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  One of the more peculiar aspects of Men Can Stop Rape is its “Profiles in Strength” gallery, linked to prominently by Feminist.com (an independent site not affiliated with Feminist.org which is owned by the Feminist Majority Foundation): it invites women to submit the names of men they know (who represent “a masculinity based on true respect, a sense of community and connection, and a commitment to gender equity”) to be included in a public honorarium. While individuals are rarely qualified to comment on any given man’s commitment to non-violence—as it is fairly easy to “fool one person all the time”—most of those submitting candidates seemed to take MCSR at their word, following their taxonomy, and gave special consideration to each man’s size and physical presence. Others appealed to the men being “real men” or chivalrous.

Consider some of the following:

“My Fiancé Bill is a ‘typical’ man who not only supports my work (SA Coalition), but enlightens me on feminism, anti-racism work, and social justice. He is my partner in everything from housework to activism. He shows physcial [sic] strength when he needs to, but never at the expense of others. If every man were like him, violence against women wouldn’t exist.”

“He was always a strong, caring man, and he has a very knightly quality about him. He always treated gently, and when passion spoke, he answered softly.”

“My son refused to hit a young lady even in karate competition. He said everytime [sic] he looked at her, he remembered me telling him never to hit a woman or girl. He couldn’t hit her but blocked the blows and continued to move toward her until she stepped outside the boundaries.”

The last is especially perplexing, not only for what it is, but for the fact that it got past whatever editors MCSR have examining this material before it is posted. Given the large backlash against Title IX and women’s sports currently unfolding, that such an obtuse reaction that abhors any sense of context was allowed on the website makes one question what exactly it is that MCSR are committed to philosophically. Indeed, the account itself is scarcely credible: if a male karate competitor so outranked his female opponent that he could shove her around victoriously without resorting to striking, it was either an illegal match, an embellishment to the story, or perhaps the girl found herself so utterly disrespected she was unsure how to respond.

   
   
Our Humanity is not in our Strength

By Richard Leader

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Marc Lépine walked into the École Polytechnique on December 6, 1989 and murdered 14 female students, severely injuring nearly as many. He specifically blamed feminism for inspiring his actions—believing that affirmative action policies had denied him his rightful place in the world as a successful engineer—and saw his violence against those women as a political act of protest. However, he made no such response against the men of the Canadian military who had rejected him previously, nor against the men of the university who denied him his application: those men were protected from his wrath through the misogyny that both they—male society in general—and Lépine held in common. Two years later the White Ribbon Campaign was formed, now a multinational organization of men who work to raise awareness of male violence towards women. They do this through the wearing of the eponymous white ribbons, outreach events, and various media campaigns.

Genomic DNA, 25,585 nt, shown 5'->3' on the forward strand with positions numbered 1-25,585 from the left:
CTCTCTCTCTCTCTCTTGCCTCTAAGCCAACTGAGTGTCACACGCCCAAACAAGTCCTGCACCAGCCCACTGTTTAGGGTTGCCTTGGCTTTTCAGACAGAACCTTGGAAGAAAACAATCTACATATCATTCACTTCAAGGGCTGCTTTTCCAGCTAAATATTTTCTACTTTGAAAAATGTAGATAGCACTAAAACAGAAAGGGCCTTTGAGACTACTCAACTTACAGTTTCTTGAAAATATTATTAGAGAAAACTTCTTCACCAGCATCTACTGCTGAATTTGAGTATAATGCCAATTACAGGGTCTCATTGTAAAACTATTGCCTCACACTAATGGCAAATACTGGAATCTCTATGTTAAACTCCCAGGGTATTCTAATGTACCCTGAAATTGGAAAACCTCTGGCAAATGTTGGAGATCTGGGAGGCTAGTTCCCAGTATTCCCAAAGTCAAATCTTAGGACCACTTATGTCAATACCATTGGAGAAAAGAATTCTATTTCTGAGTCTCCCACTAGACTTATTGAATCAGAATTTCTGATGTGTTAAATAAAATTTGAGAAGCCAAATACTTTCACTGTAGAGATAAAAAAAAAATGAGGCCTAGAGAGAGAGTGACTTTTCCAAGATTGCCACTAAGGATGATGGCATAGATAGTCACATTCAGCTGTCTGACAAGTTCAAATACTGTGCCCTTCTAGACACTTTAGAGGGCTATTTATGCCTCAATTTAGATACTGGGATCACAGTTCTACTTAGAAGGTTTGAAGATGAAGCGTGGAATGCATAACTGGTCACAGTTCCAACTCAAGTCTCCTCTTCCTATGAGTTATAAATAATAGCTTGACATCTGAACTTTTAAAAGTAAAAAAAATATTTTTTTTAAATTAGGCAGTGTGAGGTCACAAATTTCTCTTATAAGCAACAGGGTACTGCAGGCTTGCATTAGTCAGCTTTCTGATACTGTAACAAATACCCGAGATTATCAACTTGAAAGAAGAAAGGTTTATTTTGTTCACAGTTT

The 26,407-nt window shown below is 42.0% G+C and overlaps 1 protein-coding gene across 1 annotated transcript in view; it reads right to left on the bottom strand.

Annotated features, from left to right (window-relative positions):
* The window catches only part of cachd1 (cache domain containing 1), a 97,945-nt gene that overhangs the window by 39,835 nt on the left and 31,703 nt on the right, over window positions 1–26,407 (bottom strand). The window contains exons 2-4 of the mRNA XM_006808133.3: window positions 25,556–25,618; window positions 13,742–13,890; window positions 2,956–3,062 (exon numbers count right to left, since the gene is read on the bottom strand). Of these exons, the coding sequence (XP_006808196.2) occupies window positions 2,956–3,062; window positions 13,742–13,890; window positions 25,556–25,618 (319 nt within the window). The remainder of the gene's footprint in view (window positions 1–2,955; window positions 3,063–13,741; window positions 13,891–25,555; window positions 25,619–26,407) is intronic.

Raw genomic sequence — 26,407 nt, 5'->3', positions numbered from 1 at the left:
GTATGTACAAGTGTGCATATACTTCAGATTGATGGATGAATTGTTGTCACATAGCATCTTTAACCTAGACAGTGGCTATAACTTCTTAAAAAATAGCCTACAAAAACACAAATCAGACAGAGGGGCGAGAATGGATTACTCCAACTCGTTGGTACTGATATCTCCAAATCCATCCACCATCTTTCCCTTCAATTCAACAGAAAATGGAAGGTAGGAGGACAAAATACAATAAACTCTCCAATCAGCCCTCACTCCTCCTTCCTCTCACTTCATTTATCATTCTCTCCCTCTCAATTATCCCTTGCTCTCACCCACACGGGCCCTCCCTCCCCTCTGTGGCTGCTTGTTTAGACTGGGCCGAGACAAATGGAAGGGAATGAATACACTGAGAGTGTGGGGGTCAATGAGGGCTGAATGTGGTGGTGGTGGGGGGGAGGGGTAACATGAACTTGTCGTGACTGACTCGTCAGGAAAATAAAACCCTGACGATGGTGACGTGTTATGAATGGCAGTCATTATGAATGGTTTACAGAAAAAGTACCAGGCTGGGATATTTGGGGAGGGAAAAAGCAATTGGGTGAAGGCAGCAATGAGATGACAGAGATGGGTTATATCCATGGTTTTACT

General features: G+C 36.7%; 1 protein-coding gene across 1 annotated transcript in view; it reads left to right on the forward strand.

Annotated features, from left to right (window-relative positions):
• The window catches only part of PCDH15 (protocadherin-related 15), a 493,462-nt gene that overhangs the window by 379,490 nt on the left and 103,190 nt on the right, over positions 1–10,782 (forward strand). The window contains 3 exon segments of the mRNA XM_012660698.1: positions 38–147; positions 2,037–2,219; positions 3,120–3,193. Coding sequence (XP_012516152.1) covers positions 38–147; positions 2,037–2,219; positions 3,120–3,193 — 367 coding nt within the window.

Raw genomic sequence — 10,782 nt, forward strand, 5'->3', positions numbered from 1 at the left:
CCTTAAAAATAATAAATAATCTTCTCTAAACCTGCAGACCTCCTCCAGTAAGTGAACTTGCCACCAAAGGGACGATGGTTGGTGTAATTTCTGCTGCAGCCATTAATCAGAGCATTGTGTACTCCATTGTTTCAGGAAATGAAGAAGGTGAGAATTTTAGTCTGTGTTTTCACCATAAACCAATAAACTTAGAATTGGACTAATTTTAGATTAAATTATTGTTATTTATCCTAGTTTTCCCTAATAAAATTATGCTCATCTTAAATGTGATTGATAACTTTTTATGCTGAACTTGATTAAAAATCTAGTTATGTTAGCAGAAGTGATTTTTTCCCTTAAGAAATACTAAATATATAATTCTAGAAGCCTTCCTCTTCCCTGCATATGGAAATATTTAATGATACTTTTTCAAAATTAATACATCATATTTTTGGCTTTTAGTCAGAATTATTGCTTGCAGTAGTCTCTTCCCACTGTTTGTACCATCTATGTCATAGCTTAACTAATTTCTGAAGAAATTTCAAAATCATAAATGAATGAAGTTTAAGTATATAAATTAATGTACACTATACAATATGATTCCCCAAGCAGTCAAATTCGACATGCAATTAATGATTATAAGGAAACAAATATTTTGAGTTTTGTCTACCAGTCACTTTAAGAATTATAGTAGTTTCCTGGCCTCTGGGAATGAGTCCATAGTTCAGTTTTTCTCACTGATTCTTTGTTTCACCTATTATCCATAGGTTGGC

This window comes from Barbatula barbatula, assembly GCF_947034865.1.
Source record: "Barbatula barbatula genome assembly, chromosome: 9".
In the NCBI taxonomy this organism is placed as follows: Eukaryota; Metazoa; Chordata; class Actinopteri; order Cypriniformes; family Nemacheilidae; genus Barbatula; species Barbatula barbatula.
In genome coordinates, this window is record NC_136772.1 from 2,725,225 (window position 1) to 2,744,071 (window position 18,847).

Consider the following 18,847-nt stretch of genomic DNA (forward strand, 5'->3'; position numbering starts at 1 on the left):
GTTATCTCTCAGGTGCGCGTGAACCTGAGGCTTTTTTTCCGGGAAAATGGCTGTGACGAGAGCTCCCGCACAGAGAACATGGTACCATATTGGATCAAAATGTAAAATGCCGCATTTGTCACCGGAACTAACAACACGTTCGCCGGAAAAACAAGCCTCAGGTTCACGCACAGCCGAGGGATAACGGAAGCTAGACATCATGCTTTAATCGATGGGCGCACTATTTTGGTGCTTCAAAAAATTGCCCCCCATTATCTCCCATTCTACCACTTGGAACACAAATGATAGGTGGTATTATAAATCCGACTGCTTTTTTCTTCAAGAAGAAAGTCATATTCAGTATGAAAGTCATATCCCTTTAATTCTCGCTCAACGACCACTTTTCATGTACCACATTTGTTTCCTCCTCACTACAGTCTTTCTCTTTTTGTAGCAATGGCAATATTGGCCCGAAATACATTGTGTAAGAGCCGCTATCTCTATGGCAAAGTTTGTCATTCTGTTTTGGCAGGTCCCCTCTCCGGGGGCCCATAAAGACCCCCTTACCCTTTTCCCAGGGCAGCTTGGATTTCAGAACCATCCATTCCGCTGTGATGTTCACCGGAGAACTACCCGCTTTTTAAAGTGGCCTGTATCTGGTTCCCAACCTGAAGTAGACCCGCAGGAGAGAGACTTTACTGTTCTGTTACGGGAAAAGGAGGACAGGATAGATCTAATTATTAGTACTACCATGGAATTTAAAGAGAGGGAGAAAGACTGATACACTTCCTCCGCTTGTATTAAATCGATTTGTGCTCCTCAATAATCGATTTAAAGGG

Their latest effort has been the adoption of numerous posters presenting a similar theme, the “my strength is not for hurting” series (or simply the “Strength Campaign” for those participating outside of Canada through Men Can Stop Rape.org, the group that first created this line back in 2001), which all include that same basic quotation as a headline. The cornerstone poster depicts four men of various ethnicities with the headline followed by a somewhat languid “so when guys disrespect women, we say that’s not right.” Other versions display those same four men (although some models appear in additional online-posters) paired with women of ostensibly similar or matching ethnicities, bearing the quotes:

So when I wasn’t sure how she felt, I asked*

So when she wanted me to STOP, I stopped

So when she said no, I said OK*

So when I wanted to and she didn’t, we didn’t

*at least two separate posters use this text

Of the six separate heterosexual groupings I came across, only one included a couple that most people would interpret as non-Hispanic “Caucasians,” something that seems to indicate that minority men are more likely to be perpetrators of violence—at least when all the images are presented together at once on a website. This is perhaps an unfortunate consequence, one would hope, of trying to offer inclusive images so local workers can best reflect their own communities, but an impression that the White Ribbon Campaign should have been aware of creating given that Marc Lépine’s victims were cause for national alarm when those of Robert Pickton, a man who killed over sixty women in the Vancouver region, were not afforded that same urgency as many of them were being exploited in the sex industry. Both race and class have had a tremendous impact on how men have historically responded to reports of their violence against women and this history is something of which the White Ribbon Campaign should well remain cognizant.